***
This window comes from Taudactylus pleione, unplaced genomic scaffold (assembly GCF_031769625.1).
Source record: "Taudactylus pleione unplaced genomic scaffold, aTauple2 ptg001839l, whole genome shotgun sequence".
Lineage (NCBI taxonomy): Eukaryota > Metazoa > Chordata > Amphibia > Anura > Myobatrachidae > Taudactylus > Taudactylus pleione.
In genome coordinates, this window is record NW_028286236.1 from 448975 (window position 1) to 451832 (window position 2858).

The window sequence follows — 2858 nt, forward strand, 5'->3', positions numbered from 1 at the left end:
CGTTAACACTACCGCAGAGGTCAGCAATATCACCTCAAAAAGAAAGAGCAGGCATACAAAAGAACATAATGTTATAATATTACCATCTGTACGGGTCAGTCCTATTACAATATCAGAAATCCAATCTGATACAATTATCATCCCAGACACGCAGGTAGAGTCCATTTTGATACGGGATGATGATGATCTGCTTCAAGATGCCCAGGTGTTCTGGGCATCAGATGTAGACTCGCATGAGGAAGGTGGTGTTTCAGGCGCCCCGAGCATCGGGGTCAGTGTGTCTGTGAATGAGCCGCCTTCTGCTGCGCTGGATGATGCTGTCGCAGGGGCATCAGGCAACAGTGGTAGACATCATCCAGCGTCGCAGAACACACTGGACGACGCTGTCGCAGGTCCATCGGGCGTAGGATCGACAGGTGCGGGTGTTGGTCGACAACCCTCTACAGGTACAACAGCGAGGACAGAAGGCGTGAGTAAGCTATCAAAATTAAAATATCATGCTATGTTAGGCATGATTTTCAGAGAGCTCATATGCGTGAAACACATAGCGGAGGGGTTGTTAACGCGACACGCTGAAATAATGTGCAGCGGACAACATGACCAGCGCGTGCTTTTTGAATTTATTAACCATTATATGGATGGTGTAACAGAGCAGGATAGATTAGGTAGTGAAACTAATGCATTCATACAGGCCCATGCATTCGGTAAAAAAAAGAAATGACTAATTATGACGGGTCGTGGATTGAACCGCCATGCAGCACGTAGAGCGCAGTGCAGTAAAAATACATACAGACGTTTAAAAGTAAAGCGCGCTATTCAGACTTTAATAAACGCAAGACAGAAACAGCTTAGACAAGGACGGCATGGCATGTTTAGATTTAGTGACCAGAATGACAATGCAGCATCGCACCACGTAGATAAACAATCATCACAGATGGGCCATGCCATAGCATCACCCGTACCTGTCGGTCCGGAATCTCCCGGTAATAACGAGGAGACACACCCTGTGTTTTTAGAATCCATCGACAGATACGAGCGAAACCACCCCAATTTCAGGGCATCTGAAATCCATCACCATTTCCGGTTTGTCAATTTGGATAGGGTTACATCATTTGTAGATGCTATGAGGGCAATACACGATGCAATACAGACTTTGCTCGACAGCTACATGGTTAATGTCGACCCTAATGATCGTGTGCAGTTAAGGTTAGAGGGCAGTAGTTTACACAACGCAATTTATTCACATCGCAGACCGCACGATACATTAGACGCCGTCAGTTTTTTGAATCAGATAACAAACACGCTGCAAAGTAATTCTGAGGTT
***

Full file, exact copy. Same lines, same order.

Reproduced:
This window comes from Taudactylus pleione, unplaced genomic scaffold (assembly GCF_031769625.1).
Source record: "Taudactylus pleione unplaced genomic scaffold, aTauple2 ptg001839l, whole genome shotgun sequence".
Lineage (NCBI taxonomy): Eukaryota > Metazoa > Chordata > Amphibia > Anura > Myobatrachidae > Taudactylus > Taudactylus pleione.
In genome coordinates, this window is record NW_028286236.1 from 448975 (window position 1) to 451832 (window position 2858).

The window sequence follows — 2858 nt, forward strand, 5'->3', positions numbered from 1 at the left end:
CGTTAACACTACCGCAGAGGTCAGCAATATCACCTCAAAAAGAAAGAGCAGGCATACAAAAGAACATAATGTTATAATATTACCATCTGTACGGGTCAGTCCTATTACAATATCAGAAATCCAATCTGATACAATTATCATCCCAGACACGCAGGTAGAGTCCATTTTGATACGGGATGATGATGATCTGCTTCAAGATGCCCAGGTGTTCTGGGCATCAGATGTAGACTCGCATGAGGAAGGTGGTGTTTCAGGCGCCCCGAGCATCGGGGTCAGTGTGTCTGTGAATGAGCCGCCTTCTGCTGCGCTGGATGATGCTGTCGCAGGGGCATCAGGCAACAGTGGTAGACATCATCCAGCGTCGCAGAACACACTGGACGACGCTGTCGCAGGTCCATCGGGCGTAGGATCGACAGGTGCGGGTGTTGGTCGACAACCCTCTACAGGTACAACAGCGAGGACAGAAGGCGTGAGTAAGCTATCAAAATTAAAATATCATGCTATGTTAGGCATGATTTTCAGAGAGCTCATATGCGTGAAACACATAGCGGAGGGGTTGTTAACGCGACACGCTGAAATAATGTGCAGCGGACAACATGACCAGCGCGTGCTTTTTGAATTTATTAACCATTATATGGATGGTGTAACAGAGCAGGATAGATTAGGTAGTGAAACTAATGCATTCATACAGGCCCATGCATTCGGTAAAAAAAAGAAATGACTAATTATGACGGGTCGTGGATTGAACCGCCATGCAGCACGTAGAGCGCAGTGCAGTAAAAATACATACAGACGTTTAAAAGTAAAGCGCGCTATTCAGACTTTAATAAACGCAAGACAGAAACAGCTTAGACAAGGACGGCATGGCATGTTTAGATTTAGTGACCAGAATGACAATGCAGCATCGCACCACGTAGATAAACAATCATCACAGATGGGCCATGCCATAGCATCACCCGTACCTGTCGGTCCGGAATCTCCCGGTAATAACGAGGAGACACACCCTGTGTTTTTAGAATCCATCGACAGATACGAGCGAAACCACCCCAATTTCAGGGCATCTGAAATCCATCACCATTTCCGGTTTGTCAATTTGGATAGGGTTACATCATTTGTAGATGCTATGAGGGCAATACACGATGCAATACAGACTTTGCTCGACAGCTACATGGTTAATGTCGACCCTAATGATCGTGTGCAGTTAAGGTTAGAGGGCAGTAGTTTACACAACGCAATTTATTCACATCGCAGACCGCACGATACATTAGACGCCGTCAGTTTTTTGAATCAGATAACAAACACGCTGCAAAGTAATTCTGAGGTT